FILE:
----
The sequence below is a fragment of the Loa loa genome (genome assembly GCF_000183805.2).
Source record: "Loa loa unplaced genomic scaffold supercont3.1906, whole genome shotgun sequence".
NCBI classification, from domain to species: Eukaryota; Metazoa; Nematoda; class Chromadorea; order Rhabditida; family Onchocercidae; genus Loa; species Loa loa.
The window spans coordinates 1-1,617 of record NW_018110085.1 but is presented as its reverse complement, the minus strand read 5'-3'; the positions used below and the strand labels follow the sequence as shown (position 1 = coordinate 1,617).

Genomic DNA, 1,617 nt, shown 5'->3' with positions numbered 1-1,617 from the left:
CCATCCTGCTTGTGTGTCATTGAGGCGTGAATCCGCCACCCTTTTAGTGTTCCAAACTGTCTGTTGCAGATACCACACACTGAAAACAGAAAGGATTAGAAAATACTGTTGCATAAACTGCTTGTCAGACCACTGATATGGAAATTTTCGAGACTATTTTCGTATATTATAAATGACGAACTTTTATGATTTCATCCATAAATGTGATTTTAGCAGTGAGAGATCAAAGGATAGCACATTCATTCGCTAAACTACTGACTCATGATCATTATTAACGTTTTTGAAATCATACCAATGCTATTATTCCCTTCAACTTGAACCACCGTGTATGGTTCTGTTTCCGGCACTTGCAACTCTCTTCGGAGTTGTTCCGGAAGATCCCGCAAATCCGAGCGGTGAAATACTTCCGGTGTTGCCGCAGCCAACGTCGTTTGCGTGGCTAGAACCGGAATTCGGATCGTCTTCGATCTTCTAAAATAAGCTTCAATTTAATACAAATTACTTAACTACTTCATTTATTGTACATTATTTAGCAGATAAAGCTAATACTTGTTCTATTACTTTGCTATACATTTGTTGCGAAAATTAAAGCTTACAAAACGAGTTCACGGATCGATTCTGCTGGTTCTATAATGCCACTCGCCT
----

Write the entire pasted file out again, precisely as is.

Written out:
The sequence below is a fragment of the Loa loa genome (genome assembly GCF_000183805.2).
Source record: "Loa loa unplaced genomic scaffold supercont3.1906, whole genome shotgun sequence".
NCBI classification, from domain to species: Eukaryota; Metazoa; Nematoda; class Chromadorea; order Rhabditida; family Onchocercidae; genus Loa; species Loa loa.
The window spans coordinates 1-1,617 of record NW_018110085.1 but is presented as its reverse complement, the minus strand read 5'-3'; the positions used below and the strand labels follow the sequence as shown (position 1 = coordinate 1,617).

Genomic DNA, 1,617 nt, shown 5'->3' with positions numbered 1-1,617 from the left:
CCATCCTGCTTGTGTGTCATTGAGGCGTGAATCCGCCACCCTTTTAGTGTTCCAAACTGTCTGTTGCAGATACCACACACTGAAAACAGAAAGGATTAGAAAATACTGTTGCATAAACTGCTTGTCAGACCACTGATATGGAAATTTTCGAGACTATTTTCGTATATTATAAATGACGAACTTTTATGATTTCATCCATAAATGTGATTTTAGCAGTGAGAGATCAAAGGATAGCACATTCATTCGCTAAACTACTGACTCATGATCATTATTAACGTTTTTGAAATCATACCAATGCTATTATTCCCTTCAACTTGAACCACCGTGTATGGTTCTGTTTCCGGCACTTGCAACTCTCTTCGGAGTTGTTCCGGAAGATCCCGCAAATCCGAGCGGTGAAATACTTCCGGTGTTGCCGCAGCCAACGTCGTTTGCGTGGCTAGAACCGGAATTCGGATCGTCTTCGATCTTCTAAAATAAGCTTCAATTTAATACAAATTACTTAACTACTTCATTTATTGTACATTATTTAGCAGATAAAGCTAATACTTGTTCTATTACTTTGCTATACATTTGTTGCGAAAATTAAAGCTTACAAAACGAGTTCACGGATCGATTCTGCTGGTTCTATAATGCCACTCGCCT